Home Assistant for Apple Platforms
Home Assistant uses Bundler, Homebrew and Cocoapods to manage build dependencies. You'll need Xcode 13.0 (or later) which you can download from the App Store. You can get the app running using the following commands:
git clone https://github.com/home-assistant/iOS.git cd iOS # if you don't have bundler already, [sudo] gem install bundler # if you don't have homebrew already, install from https://brew.sh brew bundle bundle install bundle exec pod install --repo-update
Once this completes, you can launch
HomeAssistant.xcworkspace and run the
App-Debug scheme onto your simulator or iOS device.
Testing just the frontend
To just test the frontend, you can use a simulator version built by our GitHub actions.
- Install Xcode from the App Store making sure it's at least the version noted above. You do not need to install or run anything else.
- Launch the simulator at
/Applications/Xcode.app/Contents/Developer/Applications/Simulator.appor in Xcode under the Xcode menu > Open Developer Tool.
- Open a simulator under File > Open Simulator. You can install older versions of iOS in Xcode's Components preferences.
- Download a simulator build from the the GitHub action under "Artifacts."
- Drag the result
.appon drop it on top of the simulator.
- Locate the app on the home screen and click it to launch.
The simulator behaves different than you might expect:
|Click & drag||Scroll|
|Hold ⌥||Add a second touch point|
|Hold ⇧⌥||Move both touch points|
|⌘K||Toggle software keyboard|
You can now debug the WebView in this simulator build using Safari's Web Inspector:
- Make sure "Show Develop menu in menu bar" is enabled in Safari's Advanced preferences.
- Under the Develop menu, expand the "Simulator" menu for the simulator you've opened.
- Choose the WebView you want to inspect. A new window will open.
Although the app is set up to use Automatic provisioning for Debug builds, you'll need to customize a few of the options. This is because the app makes heavy use of entitlements that require code signing, even for simulator builds.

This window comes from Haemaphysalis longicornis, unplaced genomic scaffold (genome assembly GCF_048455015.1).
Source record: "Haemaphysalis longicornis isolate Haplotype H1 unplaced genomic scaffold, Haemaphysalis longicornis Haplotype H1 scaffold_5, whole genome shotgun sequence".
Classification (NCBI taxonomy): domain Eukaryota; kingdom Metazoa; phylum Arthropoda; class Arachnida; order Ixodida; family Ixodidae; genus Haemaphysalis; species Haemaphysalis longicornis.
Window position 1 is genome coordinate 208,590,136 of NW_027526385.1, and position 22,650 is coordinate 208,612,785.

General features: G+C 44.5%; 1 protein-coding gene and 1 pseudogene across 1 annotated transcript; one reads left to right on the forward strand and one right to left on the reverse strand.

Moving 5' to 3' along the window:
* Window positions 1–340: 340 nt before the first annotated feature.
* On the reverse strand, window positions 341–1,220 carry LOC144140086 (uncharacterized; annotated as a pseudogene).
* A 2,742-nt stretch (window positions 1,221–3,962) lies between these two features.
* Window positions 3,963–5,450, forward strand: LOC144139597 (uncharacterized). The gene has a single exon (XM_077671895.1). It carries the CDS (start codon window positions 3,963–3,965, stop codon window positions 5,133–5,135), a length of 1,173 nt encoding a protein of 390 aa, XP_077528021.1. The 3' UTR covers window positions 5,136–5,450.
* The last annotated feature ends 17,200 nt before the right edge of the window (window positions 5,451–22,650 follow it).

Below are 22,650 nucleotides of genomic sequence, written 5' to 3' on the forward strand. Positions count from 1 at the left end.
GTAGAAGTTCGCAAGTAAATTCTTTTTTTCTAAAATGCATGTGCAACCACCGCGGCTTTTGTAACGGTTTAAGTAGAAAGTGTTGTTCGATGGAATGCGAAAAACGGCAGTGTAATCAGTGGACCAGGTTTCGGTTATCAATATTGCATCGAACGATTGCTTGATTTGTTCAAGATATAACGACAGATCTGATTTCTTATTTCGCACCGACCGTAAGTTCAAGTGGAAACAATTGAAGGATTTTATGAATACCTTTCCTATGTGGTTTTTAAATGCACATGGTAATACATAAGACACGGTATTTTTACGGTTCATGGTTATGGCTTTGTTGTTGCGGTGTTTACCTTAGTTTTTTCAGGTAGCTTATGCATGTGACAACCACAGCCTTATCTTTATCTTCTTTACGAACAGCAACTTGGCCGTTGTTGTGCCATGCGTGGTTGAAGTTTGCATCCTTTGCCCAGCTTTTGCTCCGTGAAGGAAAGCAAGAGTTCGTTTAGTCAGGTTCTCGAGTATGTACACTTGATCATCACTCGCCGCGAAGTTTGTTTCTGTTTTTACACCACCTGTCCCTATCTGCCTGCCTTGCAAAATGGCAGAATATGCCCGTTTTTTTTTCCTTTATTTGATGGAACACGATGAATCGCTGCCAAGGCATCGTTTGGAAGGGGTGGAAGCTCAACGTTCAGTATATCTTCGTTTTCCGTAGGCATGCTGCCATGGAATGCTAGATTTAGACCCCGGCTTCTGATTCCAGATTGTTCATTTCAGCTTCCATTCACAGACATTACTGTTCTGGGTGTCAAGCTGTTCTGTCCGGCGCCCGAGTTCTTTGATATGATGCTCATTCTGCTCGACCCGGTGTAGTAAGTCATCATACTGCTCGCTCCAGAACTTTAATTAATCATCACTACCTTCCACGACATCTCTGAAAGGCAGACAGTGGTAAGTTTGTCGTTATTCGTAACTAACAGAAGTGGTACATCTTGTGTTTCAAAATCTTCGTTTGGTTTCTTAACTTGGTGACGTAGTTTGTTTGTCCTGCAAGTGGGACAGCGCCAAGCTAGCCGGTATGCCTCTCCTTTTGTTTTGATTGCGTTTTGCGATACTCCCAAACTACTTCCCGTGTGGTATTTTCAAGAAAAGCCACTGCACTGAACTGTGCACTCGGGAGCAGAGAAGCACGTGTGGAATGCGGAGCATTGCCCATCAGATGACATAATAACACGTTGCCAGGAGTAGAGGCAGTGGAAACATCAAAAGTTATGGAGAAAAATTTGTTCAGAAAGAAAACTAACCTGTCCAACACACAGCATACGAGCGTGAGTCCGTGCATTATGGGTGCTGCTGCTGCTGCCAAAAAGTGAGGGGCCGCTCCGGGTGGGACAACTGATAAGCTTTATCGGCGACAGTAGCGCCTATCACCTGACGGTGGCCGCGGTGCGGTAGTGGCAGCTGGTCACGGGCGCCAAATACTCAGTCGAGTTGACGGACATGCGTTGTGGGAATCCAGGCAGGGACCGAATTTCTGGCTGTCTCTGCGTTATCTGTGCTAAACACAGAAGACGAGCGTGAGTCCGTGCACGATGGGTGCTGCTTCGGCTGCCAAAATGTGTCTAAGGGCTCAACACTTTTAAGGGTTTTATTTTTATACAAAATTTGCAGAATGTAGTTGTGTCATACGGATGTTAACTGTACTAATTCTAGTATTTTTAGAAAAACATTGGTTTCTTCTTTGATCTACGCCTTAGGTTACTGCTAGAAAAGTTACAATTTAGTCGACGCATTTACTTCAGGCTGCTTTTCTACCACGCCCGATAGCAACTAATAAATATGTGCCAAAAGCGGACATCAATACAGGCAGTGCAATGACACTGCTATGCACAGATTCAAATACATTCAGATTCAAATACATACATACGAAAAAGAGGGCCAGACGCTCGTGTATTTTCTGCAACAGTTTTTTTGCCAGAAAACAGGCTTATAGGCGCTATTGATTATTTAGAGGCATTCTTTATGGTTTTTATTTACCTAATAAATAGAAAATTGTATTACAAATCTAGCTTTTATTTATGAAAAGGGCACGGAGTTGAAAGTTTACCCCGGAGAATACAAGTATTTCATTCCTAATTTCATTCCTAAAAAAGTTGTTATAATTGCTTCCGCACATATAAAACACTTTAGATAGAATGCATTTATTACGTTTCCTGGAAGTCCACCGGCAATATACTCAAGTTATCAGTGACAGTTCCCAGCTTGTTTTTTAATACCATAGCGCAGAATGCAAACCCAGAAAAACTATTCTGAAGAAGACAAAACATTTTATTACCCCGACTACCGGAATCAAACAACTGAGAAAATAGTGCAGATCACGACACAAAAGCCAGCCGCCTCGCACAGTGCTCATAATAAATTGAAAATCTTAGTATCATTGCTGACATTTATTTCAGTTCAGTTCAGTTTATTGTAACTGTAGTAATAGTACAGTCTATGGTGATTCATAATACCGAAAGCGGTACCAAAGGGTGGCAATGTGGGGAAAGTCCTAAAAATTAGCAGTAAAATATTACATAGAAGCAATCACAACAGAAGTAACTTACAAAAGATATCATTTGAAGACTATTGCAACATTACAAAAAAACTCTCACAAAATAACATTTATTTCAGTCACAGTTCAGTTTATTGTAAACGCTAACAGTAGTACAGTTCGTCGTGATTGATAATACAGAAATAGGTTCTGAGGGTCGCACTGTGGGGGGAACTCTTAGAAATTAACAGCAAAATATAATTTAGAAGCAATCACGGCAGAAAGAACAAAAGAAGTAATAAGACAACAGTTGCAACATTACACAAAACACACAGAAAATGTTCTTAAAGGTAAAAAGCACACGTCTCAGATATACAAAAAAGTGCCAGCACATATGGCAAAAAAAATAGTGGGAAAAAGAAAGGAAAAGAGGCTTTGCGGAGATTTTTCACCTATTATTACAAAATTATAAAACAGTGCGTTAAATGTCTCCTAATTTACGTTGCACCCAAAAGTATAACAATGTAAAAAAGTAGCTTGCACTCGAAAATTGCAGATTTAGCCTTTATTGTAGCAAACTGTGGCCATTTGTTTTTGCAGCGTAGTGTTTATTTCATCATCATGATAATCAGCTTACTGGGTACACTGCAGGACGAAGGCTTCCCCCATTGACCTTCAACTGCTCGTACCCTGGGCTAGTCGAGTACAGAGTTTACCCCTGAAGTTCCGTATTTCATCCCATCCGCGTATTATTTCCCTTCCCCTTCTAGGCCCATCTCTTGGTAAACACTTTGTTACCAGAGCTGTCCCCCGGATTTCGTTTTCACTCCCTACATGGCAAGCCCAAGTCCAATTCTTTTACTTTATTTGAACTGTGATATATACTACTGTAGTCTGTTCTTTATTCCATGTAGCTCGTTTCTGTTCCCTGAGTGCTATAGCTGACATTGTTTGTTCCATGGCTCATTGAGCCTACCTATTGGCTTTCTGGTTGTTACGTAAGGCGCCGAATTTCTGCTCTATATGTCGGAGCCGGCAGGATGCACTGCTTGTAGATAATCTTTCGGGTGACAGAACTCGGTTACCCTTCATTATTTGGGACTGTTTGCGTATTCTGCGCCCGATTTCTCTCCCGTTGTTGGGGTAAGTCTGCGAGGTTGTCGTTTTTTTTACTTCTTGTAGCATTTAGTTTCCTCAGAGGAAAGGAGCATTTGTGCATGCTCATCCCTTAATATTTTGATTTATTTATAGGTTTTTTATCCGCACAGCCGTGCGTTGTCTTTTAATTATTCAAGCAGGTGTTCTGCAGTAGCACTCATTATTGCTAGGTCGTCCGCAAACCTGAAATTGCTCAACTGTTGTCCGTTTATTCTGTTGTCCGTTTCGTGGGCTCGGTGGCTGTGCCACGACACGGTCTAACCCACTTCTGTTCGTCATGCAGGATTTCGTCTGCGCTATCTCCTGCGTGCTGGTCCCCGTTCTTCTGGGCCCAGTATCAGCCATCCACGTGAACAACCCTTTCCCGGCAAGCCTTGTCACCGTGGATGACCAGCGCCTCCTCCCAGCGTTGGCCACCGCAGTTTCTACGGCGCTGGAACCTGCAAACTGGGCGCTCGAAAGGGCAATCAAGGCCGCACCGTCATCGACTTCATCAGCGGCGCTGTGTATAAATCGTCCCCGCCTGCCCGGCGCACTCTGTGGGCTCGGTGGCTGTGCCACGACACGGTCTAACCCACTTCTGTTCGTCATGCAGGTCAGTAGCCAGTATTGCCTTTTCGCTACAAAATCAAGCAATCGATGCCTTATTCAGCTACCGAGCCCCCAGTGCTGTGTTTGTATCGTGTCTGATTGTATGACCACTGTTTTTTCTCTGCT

Edit the file
Configuration/HomeAssistant.overrides.xcconfig (which will not exist by default and is ignored by git) and add the following:
DEVELOPMENT_TEAM = YourTeamID BUNDLE_ID_PREFIX = some.bundle.prefix
Xcode should generate provisioning profiles in your Team ID and our configuration will disable features your team doesn't have like Critical Alerts. You can find your Team ID on Apple's developer portal; it looks something like
To develop any of the Watch Extensions, you must remove the
Launcher dependency from the App target. It's not clear what's breaking the project that necessitates this, but otherwise it will attempt to launch that target in the Watch Simulator or fail to launch and just hang.
Linters run as part of Pull Request checks. Additionally, some linting requirements can be autocorrected.
# checks for linting problems, doesn't fix bundle exec fastlane lint # checks for linting problems and fixes them bundle exec fastlane autocorrect
In the Xcode project, the autocorrectable linters will not modify your source code but will provide warnings. This project uses several linters:
- SwiftLint (for things SwiftFormat doesn't automate)
- Rubocop (largely for Fastlane)
- YamlLint (largely for GitHub Actions)
We use Github Actions alongside Fastlane to perform continuous integration both by unit testing and deploying to App Store Connect. Mac Developer ID builds are available as an artifact on every build of master.
Fastlane scripts read from the environment or
.env file for configuration like team IDs. See
.env.sample for available values.
Although all the deployment is done through Github Actions, you can do it manually through Fastlane:
Deployment to App Store Connect
# creates the builds and uploads to the app store # each save their artifacts to build/ bundle exec fastlane mac build bundle exec fastlane ios build
The format and some content of this README.md comes from the SwipeIt project.